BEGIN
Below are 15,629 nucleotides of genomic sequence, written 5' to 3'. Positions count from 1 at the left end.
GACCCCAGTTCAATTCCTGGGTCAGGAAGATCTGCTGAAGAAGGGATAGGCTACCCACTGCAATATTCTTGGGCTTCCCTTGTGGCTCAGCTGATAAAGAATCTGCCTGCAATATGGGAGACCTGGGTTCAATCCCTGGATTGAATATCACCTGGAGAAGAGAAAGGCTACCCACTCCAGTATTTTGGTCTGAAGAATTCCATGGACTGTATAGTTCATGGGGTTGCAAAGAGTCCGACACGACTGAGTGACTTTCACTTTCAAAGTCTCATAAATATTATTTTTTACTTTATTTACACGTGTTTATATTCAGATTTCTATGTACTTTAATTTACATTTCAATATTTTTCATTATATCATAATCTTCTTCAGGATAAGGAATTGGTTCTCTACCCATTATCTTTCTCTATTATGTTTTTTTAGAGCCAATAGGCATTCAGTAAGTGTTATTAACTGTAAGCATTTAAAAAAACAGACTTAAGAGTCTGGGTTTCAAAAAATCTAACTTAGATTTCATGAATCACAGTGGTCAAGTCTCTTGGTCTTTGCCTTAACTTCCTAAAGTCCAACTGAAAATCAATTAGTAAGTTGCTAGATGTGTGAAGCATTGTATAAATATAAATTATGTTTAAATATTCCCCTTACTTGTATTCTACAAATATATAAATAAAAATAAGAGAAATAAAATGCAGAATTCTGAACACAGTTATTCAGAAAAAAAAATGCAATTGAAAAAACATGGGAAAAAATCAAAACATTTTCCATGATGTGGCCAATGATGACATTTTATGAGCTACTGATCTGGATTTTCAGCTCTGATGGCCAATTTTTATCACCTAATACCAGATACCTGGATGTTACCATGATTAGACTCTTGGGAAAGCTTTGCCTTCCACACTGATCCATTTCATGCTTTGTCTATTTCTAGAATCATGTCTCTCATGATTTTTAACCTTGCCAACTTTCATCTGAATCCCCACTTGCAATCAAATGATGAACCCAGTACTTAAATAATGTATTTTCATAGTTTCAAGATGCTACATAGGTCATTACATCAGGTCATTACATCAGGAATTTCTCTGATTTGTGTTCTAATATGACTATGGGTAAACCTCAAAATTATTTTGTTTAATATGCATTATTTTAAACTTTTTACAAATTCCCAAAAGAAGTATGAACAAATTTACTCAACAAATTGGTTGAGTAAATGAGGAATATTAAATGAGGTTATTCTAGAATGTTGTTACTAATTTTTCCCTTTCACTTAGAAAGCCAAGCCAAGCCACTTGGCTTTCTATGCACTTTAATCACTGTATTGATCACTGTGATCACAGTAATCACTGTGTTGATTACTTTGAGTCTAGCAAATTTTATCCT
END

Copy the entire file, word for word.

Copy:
Below are 15,629 nucleotides of genomic sequence, written 5' to 3'. Positions count from 1 at the left end.
GACCCCAGTTCAATTCCTGGGTCAGGAAGATCTGCTGAAGAAGGGATAGGCTACCCACTGCAATATTCTTGGGCTTCCCTTGTGGCTCAGCTGATAAAGAATCTGCCTGCAATATGGGAGACCTGGGTTCAATCCCTGGATTGAATATCACCTGGAGAAGAGAAAGGCTACCCACTCCAGTATTTTGGTCTGAAGAATTCCATGGACTGTATAGTTCATGGGGTTGCAAAGAGTCCGACACGACTGAGTGACTTTCACTTTCAAAGTCTCATAAATATTATTTTTTACTTTATTTACACGTGTTTATATTCAGATTTCTATGTACTTTAATTTACATTTCAATATTTTTCATTATATCATAATCTTCTTCAGGATAAGGAATTGGTTCTCTACCCATTATCTTTCTCTATTATGTTTTTTTAGAGCCAATAGGCATTCAGTAAGTGTTATTAACTGTAAGCATTTAAAAAAACAGACTTAAGAGTCTGGGTTTCAAAAAATCTAACTTAGATTTCATGAATCACAGTGGTCAAGTCTCTTGGTCTTTGCCTTAACTTCCTAAAGTCCAACTGAAAATCAATTAGTAAGTTGCTAGATGTGTGAAGCATTGTATAAATATAAATTATGTTTAAATATTCCCCTTACTTGTATTCTACAAATATATAAATAAAAATAAGAGAAATAAAATGCAGAATTCTGAACACAGTTATTCAGAAAAAAAAATGCAATTGAAAAAACATGGGAAAAAATCAAAACATTTTCCATGATGTGGCCAATGATGACATTTTATGAGCTACTGATCTGGATTTTCAGCTCTGATGGCCAATTTTTATCACCTAATACCAGATACCTGGATGTTACCATGATTAGACTCTTGGGAAAGCTTTGCCTTCCACACTGATCCATTTCATGCTTTGTCTATTTCTAGAATCATGTCTCTCATGATTTTTAACCTTGCCAACTTTCATCTGAATCCCCACTTGCAATCAAATGATGAACCCAGTACTTAAATAATGTATTTTCATAGTTTCAAGATGCTACATAGGTCATTACATCAGGTCATTACATCAGGAATTTCTCTGATTTGTGTTCTAATATGACTATGGGTAAACCTCAAAATTATTTTGTTTAATATGCATTATTTTAAACTTTTTACAAATTCCCAAAAGAAGTATGAACAAATTTACTCAACAAATTGGTTGAGTAAATGAGGAATATTAAATGAGGTTATTCTAGAATGTTGTTACTAATTTTTCCCTTTCACTTAGAAAGCCAAGCCAAGCCACTTGGCTTTCTATGCACTTTAATCACTGTATTGATCACTGTGATCACAGTAATCACTGTGTTGATTACTTTGAGTCTAGCAAATTTTATCCT